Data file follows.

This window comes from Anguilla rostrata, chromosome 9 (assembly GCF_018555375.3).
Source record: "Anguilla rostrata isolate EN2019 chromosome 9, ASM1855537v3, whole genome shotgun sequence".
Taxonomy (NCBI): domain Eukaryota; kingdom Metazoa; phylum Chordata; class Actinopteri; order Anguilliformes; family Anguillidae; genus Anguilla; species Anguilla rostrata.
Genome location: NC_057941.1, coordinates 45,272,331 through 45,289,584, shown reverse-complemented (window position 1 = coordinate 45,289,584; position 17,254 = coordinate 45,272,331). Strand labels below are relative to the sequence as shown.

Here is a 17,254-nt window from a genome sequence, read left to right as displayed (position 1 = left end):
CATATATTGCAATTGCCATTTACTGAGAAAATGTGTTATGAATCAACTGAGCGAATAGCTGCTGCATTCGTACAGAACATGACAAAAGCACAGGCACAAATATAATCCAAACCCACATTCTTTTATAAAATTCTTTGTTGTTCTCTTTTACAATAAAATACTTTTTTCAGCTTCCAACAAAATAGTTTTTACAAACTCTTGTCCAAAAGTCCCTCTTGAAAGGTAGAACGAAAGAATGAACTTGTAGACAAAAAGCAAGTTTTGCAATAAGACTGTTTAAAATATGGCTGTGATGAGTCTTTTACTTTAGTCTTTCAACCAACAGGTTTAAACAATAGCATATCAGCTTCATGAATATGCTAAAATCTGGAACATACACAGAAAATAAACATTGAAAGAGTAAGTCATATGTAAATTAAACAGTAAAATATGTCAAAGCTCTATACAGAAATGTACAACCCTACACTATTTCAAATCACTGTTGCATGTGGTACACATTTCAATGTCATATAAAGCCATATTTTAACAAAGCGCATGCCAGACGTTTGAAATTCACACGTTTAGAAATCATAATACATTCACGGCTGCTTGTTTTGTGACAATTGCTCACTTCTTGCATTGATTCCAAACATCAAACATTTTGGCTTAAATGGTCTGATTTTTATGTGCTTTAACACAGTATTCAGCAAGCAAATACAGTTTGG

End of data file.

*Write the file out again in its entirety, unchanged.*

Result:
This window comes from Anguilla rostrata, chromosome 9 (assembly GCF_018555375.3).
Source record: "Anguilla rostrata isolate EN2019 chromosome 9, ASM1855537v3, whole genome shotgun sequence".
Taxonomy (NCBI): domain Eukaryota; kingdom Metazoa; phylum Chordata; class Actinopteri; order Anguilliformes; family Anguillidae; genus Anguilla; species Anguilla rostrata.
Genome location: NC_057941.1, coordinates 45,272,331 through 45,289,584, shown reverse-complemented (window position 1 = coordinate 45,289,584; position 17,254 = coordinate 45,272,331). Strand labels below are relative to the sequence as shown.

Here is a 17,254-nt window from a genome sequence, read left to right as displayed (position 1 = left end):
CATATATTGCAATTGCCATTTACTGAGAAAATGTGTTATGAATCAACTGAGCGAATAGCTGCTGCATTCGTACAGAACATGACAAAAGCACAGGCACAAATATAATCCAAACCCACATTCTTTTATAAAATTCTTTGTTGTTCTCTTTTACAATAAAATACTTTTTTCAGCTTCCAACAAAATAGTTTTTACAAACTCTTGTCCAAAAGTCCCTCTTGAAAGGTAGAACGAAAGAATGAACTTGTAGACAAAAAGCAAGTTTTGCAATAAGACTGTTTAAAATATGGCTGTGATGAGTCTTTTACTTTAGTCTTTCAACCAACAGGTTTAAACAATAGCATATCAGCTTCATGAATATGCTAAAATCTGGAACATACACAGAAAATAAACATTGAAAGAGTAAGTCATATGTAAATTAAACAGTAAAATATGTCAAAGCTCTATACAGAAATGTACAACCCTACACTATTTCAAATCACTGTTGCATGTGGTACACATTTCAATGTCATATAAAGCCATATTTTAACAAAGCGCATGCCAGACGTTTGAAATTCACACGTTTAGAAATCATAATACATTCACGGCTGCTTGTTTTGTGACAATTGCTCACTTCTTGCATTGATTCCAAACATCAAACATTTTGGCTTAAATGGTCTGATTTTTATGTGCTTTAACACAGTATTCAGCAAGCAAATACAGTTTGG